Bars and restaurants in big cities wanted to capitalize on what may or may not have been a fad. Rules for booking groups? Owners made them up as they went along, but from the outset, they did realize five things: A piano was needed, a "p.a. system," as it was called then, was needed; an appropriate space had to be set aside or a stage had to be built to present the music; talent had to be booked, and advertising had to be purchased.

As a youngster, I remember such a place in Philadelphia's Overbrook Park section. A restaurant/bar called, of all things, The Picasso, had been open for years before the owners decided to jump on the jazz bandwagon in the late 1950s. The proprietors did the obvious, outlined above: bought or rented a piano and sound gear, built a little stage, booked area talent like pianist Bernard Peiffer
Bernard Peiffer
Bernard Peiffer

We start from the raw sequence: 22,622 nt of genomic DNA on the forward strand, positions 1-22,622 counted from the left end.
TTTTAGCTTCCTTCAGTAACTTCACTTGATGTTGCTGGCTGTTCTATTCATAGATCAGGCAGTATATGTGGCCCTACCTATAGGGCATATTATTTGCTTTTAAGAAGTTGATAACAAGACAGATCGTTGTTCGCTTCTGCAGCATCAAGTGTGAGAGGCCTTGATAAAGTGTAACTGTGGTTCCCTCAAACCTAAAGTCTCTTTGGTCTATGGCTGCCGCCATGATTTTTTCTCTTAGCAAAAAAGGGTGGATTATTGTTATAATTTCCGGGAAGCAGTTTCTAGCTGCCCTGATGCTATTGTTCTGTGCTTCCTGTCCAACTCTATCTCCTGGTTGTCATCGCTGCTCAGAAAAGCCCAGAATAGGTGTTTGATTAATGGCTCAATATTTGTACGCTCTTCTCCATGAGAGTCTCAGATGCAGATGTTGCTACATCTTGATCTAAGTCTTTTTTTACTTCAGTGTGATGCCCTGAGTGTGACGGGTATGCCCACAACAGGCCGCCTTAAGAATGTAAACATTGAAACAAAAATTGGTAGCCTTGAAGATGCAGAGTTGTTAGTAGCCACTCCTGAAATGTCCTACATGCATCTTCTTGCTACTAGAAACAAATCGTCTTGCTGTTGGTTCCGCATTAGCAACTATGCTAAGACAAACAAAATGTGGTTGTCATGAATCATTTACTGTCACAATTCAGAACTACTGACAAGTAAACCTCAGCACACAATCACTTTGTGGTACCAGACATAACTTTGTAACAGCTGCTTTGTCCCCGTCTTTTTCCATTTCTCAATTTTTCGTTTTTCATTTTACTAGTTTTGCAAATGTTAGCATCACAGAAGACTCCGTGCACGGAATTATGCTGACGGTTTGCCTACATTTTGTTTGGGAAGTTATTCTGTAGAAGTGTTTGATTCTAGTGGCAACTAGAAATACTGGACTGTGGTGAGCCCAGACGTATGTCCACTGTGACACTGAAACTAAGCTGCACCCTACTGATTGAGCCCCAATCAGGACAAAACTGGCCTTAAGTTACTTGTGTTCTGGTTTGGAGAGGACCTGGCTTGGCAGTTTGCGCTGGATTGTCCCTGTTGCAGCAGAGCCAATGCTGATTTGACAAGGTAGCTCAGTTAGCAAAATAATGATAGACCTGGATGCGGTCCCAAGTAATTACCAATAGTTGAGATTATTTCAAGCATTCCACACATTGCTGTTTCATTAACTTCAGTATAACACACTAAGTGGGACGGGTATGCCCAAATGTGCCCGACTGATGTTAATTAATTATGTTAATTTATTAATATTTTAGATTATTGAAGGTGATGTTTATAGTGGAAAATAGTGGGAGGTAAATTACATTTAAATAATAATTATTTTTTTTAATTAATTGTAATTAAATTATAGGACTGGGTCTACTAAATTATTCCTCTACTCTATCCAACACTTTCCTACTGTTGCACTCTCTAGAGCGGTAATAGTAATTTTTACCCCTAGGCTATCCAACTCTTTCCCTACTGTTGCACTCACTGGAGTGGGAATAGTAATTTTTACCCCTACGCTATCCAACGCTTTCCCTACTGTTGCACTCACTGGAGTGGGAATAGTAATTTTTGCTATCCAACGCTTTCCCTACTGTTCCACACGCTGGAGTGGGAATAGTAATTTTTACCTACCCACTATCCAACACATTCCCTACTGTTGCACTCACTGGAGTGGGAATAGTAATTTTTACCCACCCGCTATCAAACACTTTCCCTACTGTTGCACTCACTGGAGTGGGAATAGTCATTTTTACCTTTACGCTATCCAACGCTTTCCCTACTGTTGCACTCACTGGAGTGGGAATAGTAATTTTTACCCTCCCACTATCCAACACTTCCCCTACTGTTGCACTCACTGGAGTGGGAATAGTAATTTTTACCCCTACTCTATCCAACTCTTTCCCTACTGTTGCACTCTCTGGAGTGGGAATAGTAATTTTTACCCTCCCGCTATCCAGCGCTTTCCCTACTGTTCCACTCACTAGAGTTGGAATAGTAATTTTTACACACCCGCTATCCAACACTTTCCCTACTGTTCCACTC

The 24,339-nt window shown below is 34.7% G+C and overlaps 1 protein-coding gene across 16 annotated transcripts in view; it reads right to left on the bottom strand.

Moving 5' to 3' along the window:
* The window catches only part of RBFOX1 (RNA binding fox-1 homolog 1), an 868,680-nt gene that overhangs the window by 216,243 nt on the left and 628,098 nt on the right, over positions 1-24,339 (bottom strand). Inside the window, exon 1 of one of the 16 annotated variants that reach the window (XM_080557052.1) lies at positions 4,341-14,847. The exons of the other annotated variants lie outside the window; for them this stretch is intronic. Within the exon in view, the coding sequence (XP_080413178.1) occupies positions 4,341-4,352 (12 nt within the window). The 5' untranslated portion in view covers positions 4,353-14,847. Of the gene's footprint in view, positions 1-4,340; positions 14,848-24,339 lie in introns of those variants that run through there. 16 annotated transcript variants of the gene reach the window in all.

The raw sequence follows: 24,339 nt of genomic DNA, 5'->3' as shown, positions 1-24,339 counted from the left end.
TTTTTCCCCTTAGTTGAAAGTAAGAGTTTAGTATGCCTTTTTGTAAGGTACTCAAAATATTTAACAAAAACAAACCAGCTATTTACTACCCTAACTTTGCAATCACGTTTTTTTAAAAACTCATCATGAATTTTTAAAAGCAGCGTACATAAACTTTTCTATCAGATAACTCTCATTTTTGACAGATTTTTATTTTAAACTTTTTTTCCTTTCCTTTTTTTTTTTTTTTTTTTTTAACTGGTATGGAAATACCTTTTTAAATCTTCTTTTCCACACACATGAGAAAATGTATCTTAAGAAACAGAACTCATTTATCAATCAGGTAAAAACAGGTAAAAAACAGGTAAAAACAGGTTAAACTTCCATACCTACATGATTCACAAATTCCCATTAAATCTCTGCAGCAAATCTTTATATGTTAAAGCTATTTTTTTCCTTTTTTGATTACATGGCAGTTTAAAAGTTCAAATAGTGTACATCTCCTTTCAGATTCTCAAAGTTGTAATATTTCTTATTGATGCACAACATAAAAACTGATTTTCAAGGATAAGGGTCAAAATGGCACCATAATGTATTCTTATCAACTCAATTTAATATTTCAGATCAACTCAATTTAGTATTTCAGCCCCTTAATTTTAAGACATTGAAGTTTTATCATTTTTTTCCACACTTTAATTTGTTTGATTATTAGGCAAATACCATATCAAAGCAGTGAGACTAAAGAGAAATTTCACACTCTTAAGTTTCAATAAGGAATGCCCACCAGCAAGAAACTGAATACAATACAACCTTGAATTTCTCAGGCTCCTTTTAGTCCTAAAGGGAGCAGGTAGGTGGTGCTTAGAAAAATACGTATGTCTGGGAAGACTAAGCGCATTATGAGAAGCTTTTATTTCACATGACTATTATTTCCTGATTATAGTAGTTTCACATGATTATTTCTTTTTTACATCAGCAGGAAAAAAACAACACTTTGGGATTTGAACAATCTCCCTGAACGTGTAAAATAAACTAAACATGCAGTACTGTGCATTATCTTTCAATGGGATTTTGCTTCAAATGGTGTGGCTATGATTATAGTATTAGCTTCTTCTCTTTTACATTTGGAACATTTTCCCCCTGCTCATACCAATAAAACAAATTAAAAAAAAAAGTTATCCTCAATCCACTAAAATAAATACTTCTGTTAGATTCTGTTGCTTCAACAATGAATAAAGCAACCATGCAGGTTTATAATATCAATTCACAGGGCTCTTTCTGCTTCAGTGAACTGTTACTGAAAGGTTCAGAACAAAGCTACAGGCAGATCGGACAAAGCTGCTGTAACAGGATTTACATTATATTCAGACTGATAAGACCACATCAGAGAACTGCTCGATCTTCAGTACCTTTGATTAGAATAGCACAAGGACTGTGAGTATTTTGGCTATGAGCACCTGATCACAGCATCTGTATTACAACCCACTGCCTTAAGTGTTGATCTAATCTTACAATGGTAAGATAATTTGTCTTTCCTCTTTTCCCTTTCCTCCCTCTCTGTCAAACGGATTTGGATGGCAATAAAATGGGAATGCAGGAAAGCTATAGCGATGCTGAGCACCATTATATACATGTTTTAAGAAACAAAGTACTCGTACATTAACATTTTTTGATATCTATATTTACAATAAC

1922 - 1976
piano
and his trio, and advertised same. The Picasso, like hundreds of other places like it throughout the country, did quite well.

These joints, if nothing else, became "the" places to go. Hey, it was the hip thing to do. But with the arrival of The Beatles
The Beatles
The Beatles

band/orchestra
, the very nature of the entertainment business changed. Some, like the venerable Metropole Café in New York city, hung on by making some concessions to rock that were, in retrospect, misguided. They booked go-go dancers to perform opposite mainstream jazz attractions like Gene Krupa. "I saw the progression from none, to a little, to a lot," Gene once said.

Indications are that we've come full circle. It would be a cliché and inaccurate to say "jazz is back," but the numbers say that it is. According to a study called the Jazz Audiences Initiative, one-third of all Americans—over 100 million people—report that they "like jazz," and an astounding 20 million people attended a jazz event last year, up from 9.6 million in 1982. That's growth. And that's a lot of tables and bar stools that could be filled in clubs, coffeehouses and restaurants by booking jazz.